Jack Webb had intended to do another revival of the series in 1982. However, because of Harry Morgan's commitments to both M*A*S*H (1972) and its spin-off After MASH (1983) he didn't sign on for the proposed remake. Webb then decided to cast Kent McCord in the role of Friday's new partner; either as "Jim Reed" (the character McCord played on Adam-12 (1968)) or as a new character altogether. Unfortunately, those plans never came to fruition due to Webb's passing due to a massive heart attack in December 1982.
When the revival was in the planning stages, Jack Webb had originally planned on bringing in his former co-star Ben Alexander to reprise his role as Officer Frank Smith. However, Alexander was appearing on the ABC series The Felony Squad (1966) and that network would not let him out of his contract to appear on the revival. Webb then chose Harry Morgan to reprise his role of Officer Bill Gannon, from the earlier series.
Friday's badge number (seen at the beginning and end of each episode) is 714. Badge 714 belonged to Sgt. Dan Cooke, the technical advisor. The badge has been retired and displayed at the LAPD Academy's Museum.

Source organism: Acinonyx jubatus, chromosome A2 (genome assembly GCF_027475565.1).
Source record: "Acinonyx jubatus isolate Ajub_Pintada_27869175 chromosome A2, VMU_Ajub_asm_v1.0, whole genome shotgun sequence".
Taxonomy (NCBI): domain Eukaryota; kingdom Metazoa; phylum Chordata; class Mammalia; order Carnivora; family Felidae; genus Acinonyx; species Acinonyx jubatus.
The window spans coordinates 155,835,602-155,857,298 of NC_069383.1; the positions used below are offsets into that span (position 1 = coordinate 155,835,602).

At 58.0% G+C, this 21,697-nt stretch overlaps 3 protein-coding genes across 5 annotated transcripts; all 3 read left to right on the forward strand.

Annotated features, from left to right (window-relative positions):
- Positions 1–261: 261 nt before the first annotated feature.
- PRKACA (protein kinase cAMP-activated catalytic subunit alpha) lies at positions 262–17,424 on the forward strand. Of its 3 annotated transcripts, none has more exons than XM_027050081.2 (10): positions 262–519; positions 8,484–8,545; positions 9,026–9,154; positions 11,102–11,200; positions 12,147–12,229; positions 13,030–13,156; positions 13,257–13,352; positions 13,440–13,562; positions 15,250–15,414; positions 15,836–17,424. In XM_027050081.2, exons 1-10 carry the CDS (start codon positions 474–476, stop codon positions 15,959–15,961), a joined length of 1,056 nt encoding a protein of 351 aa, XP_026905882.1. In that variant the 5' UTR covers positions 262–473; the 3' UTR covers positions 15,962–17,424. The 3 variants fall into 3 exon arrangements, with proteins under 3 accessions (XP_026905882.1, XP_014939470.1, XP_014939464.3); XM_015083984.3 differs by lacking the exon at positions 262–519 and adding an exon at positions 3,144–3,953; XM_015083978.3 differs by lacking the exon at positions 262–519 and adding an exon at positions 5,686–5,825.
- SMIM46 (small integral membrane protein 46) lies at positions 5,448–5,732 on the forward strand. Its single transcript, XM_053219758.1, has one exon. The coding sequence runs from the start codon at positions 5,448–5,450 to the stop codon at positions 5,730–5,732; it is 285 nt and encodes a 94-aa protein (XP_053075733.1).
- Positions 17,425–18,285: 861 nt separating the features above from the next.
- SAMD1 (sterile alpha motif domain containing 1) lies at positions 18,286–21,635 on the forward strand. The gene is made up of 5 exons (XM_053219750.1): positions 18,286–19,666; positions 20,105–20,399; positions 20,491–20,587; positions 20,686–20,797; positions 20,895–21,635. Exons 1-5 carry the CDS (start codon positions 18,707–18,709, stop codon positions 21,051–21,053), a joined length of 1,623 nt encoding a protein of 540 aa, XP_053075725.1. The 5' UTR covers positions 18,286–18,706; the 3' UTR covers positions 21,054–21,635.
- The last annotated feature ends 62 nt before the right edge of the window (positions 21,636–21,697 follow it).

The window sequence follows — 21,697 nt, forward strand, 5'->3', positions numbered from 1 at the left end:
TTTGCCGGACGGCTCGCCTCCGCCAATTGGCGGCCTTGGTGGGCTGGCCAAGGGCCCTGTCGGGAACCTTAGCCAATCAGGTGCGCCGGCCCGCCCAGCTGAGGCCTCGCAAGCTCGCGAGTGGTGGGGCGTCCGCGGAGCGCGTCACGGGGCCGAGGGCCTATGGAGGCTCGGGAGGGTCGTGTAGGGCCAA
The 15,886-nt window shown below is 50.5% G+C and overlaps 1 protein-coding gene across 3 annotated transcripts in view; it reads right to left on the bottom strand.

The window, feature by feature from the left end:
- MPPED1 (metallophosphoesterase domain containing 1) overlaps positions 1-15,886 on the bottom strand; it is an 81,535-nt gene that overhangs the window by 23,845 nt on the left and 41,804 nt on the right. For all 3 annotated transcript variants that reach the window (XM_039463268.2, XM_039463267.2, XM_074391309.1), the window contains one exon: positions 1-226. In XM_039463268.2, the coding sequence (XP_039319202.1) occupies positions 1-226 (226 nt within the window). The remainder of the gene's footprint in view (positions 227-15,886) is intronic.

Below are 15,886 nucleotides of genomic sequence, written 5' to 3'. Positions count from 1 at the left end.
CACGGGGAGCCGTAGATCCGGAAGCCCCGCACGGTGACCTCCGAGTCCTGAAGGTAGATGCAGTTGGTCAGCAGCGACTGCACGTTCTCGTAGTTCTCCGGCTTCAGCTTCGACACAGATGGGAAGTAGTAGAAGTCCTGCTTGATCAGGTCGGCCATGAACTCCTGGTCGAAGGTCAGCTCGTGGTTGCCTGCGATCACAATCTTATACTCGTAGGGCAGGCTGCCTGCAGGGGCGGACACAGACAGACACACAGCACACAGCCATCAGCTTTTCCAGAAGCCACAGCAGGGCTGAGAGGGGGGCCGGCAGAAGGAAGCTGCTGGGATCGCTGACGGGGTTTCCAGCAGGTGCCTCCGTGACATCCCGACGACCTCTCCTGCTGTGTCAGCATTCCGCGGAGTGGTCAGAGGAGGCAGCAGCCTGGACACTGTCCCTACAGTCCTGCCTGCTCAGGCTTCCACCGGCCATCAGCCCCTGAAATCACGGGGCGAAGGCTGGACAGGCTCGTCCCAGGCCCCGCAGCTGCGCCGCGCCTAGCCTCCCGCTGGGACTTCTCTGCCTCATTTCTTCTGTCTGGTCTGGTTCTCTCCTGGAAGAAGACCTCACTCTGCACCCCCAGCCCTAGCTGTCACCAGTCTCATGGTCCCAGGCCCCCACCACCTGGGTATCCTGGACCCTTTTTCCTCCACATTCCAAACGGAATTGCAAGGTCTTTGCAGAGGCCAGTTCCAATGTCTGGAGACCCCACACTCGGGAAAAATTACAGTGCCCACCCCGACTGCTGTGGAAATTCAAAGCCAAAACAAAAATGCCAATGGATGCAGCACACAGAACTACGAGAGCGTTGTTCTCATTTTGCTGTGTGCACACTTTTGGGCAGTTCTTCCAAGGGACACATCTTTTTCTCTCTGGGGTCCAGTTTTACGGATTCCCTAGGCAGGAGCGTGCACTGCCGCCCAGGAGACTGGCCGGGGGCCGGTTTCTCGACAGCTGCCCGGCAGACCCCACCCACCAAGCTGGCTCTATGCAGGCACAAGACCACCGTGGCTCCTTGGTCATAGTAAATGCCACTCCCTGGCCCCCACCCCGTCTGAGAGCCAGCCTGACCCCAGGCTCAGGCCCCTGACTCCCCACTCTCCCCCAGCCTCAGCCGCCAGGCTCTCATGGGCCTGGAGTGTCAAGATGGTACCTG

For the sake of continuity, Friday and Gannon always wore the same outfits in every episode. According to Harry Morgan, he and Jack Webb decided to switch coats for one scene to see if anyone noticed. Because only Morgan was in the scene, no one on the set realized it until the scene had been shot. In the next scene, Morgan has on the correct coat. This is the only incident of faulty continuity in the series' run.
When the original show (Dragnet (1951)) ended, Joe Friday had been promoted to Lieutenant. However, Jack Webb decided to make Friday a sergeant again for the new series because "few people remember that Friday was promoted toward the end of our run. We think it's better to have Joe a sergeant again. Few detective-lieutenants get out into the field."
During the series' run, there were several references to a fictional department store named Barton's. The store was possibly a stand in for the real life Bullock's, a high end department store chain in Los Angeles, which went out of business in 1996.
In numerous episodes, there are references to a police officer named Lt. Klingin. (Usually dealing with polygraph "lie detector" test) This was a real life police officer in the LAPD who would sometimes work as an advisor to the show. FUN FACT: Gene Roddenberry, who created "Star Trek" and worked in the LAPD's public relations department, named the Trek villains "Klingons" after Klingin.